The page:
Management of Localized Prostate Cancer Shows Improvement

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After a history of over treatment of low-risk prostate cancer, a new study demonstrates an increase in watchful waiting and active surveillance.
After a history of over treatment of low-risk prostate cancer, a new study demonstrates an increase in watchful waiting and active surveillance.

After a history of over treatment of low-risk prostate cancer, a new study demonstrates an increase in watchful waiting and active surveillance, as well as appropriate local treatment for high-risk prostate cancer.1

“A number of studies over the years, from our group and others, have documented consistent over treatment of low-risk prostate cancer—that is, use of surgery, radiation, and other treatments for tumors that would never cause any symptoms or loss of life expectancy had they never been diagnosed,” Matthew R. Cooperberg, MD, MPH, of the University of California, San Francisco Helen Diller Family Comprehensive Cancer Center, told Cancer Therapy Advisor.

Studies involving data from academic centers demonstrate the safety of active surveillance with a diagnosis of low-risk prostate cancer. However, current treatment patterns of prostate cancer in community-based practices have not been well established.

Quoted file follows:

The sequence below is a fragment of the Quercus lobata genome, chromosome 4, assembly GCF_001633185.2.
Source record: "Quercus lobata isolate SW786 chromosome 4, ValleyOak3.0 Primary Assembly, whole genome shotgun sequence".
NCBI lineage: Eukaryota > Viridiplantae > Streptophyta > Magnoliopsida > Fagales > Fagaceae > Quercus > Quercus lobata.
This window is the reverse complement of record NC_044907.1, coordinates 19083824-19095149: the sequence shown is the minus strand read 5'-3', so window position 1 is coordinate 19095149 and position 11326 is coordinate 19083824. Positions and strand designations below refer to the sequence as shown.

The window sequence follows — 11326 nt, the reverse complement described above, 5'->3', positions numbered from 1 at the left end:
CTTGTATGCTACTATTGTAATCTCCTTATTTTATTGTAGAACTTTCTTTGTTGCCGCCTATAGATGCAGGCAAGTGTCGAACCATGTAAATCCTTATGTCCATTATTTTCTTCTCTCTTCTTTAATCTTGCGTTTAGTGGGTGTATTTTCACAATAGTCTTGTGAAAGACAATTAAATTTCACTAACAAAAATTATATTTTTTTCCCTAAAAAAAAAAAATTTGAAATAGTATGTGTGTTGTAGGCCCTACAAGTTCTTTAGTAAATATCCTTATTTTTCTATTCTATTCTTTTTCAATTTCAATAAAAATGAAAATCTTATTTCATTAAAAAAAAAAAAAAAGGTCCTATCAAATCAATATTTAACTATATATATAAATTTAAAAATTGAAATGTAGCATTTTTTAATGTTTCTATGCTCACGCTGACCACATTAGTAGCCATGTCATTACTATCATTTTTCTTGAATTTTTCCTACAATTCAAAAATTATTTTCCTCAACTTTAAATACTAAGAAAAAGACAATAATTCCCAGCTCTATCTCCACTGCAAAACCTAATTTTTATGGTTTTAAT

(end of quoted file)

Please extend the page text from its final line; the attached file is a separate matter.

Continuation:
In a research letter published in JAMA, Dr. Cooperberg and Peter R. Carroll, MD, MPH, also of the University of California, San Francisco Helen Diller Family Comprehensive Cancer Center, presented their study results.

RELATED: Too Few Patients with Prostate Cancer Receiving Active Surveillance

Data on men with prostate cancer since 1995 was obtained from small and large urology practices in 28 states from the Cancer of the Prostate Strategic Urologic Research Endeavor (CaPSURE). Enrollment was prospective from 1998 but was both retrospective and prospective prior to 1998.

The study participants were men with prostate tumors of stage cT3aN0M0 or lower who were treated between 1990 and 2013 with radiation, prostatectomy, monotherapy androgen deprivation, or watchful waiting/active surveillance.

The Cancer of the Prostate Risk Assessment (CAPRA) score was used to stratify the cancer risk. In men age 75-years or older, treatment trends were analyzed in 5-year intervals.

With a mean age of 65.7 years (SD of 8.8 years) and median CAPRA score of 2 (range of 1 to 4), 10,472 men were included in the study. Of the participants, 87% (9,111 patients) were white and 9.7% (1,015 patients) were black.

From 1990 through 2009, active surveillance was low for low-risk prostate cancer (CAPRA score 0 to 2) and varied from 6.7% (95% CI, 5.8%-7.6%) to 14.3% (95% CI, 10.3%-18.3%). However, there was a noticeable increase to 40.4% in 2010 through 2013 (95% CI, 34.9%-45.9%, P<0.001 for trend).

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